Oncology Tools includes some of the assessment tools for conducting clinical investigations, such as a staging manual for different types of cancers, scales for assessing patient performance status, standard tables to describe adverse events (toxicity), and calculators for human and animal dosing and human fluid requirements.   For more specific information, you may wish to contact an FDA review division.

How is access to investigational drugs obtained?

Investigational drugs are typically used after conventional approved therapy has been attempted and there is further progression of the disease.  In some circumstances, when there is no effective approved therapy, immediately enrolling in a study of an investigational drug may be appropriate.  This site contains some general advice on how to obtain access to investigational drugs.  More detail about some ongoing studies in oncology are covered under the Clinical Trial Listings here.  Although the listing from the National Cancer Institute is extensive, it does not contain all ongoing studies; no FDA endorsement is implied of those that are listed. 

What are the steps to approval?

If there are sufficient data to consider a product safe and effective for a particular use, the information is summarized and assembled into a New Drug Application (NDA), or the equivalent for biologicals and devices, with a proposed claim about its use.  A multidisciplinary team of FDA scientists conducts a review, by law, within either 6 months (priority) or 10 months (standard) of receipt of the NDA.  The team determines whether the proposed claim can be granted a marketing license based on the potential risks and benefits.  The CDER web site describes the general process for filing an NDA for a drug and, in the Drug Application Approval Process, on preparing and submitting drug applications.  For an overview of new drug development, see the CDER Handbook.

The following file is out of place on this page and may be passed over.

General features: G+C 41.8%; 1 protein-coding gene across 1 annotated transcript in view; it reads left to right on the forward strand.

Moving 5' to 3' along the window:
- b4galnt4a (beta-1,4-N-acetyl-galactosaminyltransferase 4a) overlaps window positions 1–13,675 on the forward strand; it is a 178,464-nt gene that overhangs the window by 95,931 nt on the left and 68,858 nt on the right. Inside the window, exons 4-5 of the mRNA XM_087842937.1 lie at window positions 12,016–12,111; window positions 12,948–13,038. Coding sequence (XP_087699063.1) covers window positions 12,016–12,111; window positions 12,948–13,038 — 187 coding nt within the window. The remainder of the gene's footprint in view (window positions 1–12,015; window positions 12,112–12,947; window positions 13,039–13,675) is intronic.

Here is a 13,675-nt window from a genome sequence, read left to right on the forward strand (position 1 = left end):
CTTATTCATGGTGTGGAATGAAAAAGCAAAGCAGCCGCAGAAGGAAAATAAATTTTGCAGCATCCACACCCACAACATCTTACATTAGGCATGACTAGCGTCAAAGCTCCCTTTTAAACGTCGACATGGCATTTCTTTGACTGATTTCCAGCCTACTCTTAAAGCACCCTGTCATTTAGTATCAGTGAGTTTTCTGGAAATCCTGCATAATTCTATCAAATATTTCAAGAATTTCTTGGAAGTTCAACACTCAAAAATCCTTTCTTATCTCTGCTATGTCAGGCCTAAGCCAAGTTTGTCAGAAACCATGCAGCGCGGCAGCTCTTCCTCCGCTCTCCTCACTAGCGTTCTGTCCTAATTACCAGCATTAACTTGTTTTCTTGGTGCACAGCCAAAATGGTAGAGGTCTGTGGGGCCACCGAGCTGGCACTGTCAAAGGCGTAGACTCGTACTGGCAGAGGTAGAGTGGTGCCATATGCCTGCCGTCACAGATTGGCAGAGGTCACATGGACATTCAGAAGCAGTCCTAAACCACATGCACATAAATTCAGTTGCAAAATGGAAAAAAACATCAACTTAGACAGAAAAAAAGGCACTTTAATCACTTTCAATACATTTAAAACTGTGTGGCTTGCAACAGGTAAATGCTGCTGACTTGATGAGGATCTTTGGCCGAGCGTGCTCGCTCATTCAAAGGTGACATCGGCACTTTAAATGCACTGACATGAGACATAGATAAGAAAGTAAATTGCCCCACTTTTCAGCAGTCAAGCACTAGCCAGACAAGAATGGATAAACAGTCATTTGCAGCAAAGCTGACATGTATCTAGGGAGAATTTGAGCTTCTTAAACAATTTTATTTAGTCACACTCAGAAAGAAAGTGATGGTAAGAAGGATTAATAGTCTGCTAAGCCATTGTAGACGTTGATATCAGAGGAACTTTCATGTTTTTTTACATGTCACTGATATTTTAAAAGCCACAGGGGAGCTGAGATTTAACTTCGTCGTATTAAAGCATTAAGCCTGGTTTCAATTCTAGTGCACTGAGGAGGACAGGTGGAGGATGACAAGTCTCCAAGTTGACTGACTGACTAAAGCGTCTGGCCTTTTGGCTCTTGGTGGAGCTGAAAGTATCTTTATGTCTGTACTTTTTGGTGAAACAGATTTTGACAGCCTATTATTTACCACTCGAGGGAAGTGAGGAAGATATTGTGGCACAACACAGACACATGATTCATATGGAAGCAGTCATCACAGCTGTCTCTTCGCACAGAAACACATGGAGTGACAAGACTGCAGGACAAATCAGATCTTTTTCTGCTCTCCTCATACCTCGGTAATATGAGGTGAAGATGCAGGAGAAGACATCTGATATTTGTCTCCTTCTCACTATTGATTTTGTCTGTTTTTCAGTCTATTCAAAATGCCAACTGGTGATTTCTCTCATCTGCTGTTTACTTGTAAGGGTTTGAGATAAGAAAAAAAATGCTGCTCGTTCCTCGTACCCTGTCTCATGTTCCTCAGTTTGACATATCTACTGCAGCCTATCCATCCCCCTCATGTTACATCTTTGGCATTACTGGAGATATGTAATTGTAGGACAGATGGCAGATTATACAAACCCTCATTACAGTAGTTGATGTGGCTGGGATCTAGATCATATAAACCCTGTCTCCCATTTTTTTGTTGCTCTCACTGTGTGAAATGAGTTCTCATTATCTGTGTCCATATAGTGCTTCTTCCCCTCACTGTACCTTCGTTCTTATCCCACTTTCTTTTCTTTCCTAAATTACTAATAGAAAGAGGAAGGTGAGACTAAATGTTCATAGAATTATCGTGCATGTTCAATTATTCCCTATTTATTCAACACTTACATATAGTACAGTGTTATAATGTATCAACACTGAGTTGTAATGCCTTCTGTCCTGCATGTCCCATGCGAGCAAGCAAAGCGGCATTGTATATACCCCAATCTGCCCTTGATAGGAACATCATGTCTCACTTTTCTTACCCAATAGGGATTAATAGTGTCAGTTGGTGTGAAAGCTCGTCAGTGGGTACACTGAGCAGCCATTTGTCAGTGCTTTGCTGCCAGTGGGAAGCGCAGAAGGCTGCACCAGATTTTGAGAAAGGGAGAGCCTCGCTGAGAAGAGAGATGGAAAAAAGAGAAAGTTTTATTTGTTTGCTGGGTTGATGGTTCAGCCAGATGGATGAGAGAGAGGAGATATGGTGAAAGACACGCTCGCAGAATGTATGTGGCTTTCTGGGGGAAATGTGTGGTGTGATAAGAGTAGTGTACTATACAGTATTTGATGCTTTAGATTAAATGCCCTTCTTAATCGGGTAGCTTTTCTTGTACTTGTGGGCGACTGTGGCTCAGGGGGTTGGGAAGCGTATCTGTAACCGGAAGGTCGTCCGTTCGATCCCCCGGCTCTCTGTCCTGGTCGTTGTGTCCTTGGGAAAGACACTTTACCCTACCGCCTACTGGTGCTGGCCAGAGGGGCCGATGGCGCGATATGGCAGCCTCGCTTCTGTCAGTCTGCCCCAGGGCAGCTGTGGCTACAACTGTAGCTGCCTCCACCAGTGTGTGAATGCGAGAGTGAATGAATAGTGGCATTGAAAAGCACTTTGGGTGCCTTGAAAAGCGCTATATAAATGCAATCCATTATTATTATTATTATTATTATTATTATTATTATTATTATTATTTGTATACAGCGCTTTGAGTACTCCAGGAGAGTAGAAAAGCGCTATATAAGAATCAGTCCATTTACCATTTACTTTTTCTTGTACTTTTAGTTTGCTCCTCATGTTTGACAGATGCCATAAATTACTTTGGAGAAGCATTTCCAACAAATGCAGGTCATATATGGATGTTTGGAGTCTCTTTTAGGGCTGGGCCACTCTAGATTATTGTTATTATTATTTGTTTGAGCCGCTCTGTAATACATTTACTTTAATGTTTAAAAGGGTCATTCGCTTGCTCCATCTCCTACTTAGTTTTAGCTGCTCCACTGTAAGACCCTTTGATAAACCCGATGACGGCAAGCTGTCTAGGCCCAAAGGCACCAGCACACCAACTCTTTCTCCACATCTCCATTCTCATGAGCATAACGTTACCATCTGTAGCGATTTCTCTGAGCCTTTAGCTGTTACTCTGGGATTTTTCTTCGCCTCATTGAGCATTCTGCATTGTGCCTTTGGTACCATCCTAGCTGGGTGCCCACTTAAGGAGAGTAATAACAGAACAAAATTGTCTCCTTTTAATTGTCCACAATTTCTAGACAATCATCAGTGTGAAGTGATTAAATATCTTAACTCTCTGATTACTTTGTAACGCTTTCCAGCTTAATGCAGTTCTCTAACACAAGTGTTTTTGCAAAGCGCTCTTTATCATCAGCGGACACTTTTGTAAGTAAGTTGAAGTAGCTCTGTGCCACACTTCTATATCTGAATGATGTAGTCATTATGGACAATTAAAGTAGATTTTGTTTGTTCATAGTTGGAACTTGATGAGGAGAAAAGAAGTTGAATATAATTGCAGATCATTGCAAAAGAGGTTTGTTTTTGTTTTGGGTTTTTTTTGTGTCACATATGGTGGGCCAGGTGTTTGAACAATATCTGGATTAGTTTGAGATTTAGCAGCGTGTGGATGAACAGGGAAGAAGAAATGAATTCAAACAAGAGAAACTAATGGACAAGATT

In some cases, the FDA seeks the advice of a panel of experts, known as an advisory committee, to help decide whether a claim should be approved.  The FDA web site provides general information about FDA advisory committees.  Another Oncology Tools web page has detailed information about the regulatory process as it applies to oncology, including guidance documents, forms, contact information, details about the Oncologic Drugs Advisory Committee with a calendar and an index of their meeting transcripts, and much more.

What does FDA approval mean?

It is important to recognize that it is never a drug or other product that is approved or not approved, but a claim about the use of the drug or product. The claim is granted a marketing license, which is, in effect, a product label.  The FDA has approved about 90 drugs for use in oncology.  Oncology Tools has detailed information about approved oncology drugs, including uses, product labels, and approval summaries. 

There are a number of reasons the FDA may not approve a product claim, including:

  • insufficient evidence to support the claim;
  • the risks are considered unacceptable; or
  • the FDA and the sponsor cannot come to agreement about the scope or wording of the claim.

The majority of oncology drugs that are not approved on the basis of an initial claim are subsequently approved upon resubmission of either more data or a revised claim.

Neither the FDA nor the Federal government regulate the practice of medicine. Any approved product may be used by a licensed practitioner for uses other than those stated in the product label. Off-label use is not illegal, but means that the data to support that use have not been independently reviewed by the FDA.

There is an obligation to report adverse events, particularly those not previously described in the product label or that result in hospitalization or death.   There is more information here about reporting adverse events.

We are interested in any comments you may have about the Oncology Tools web page.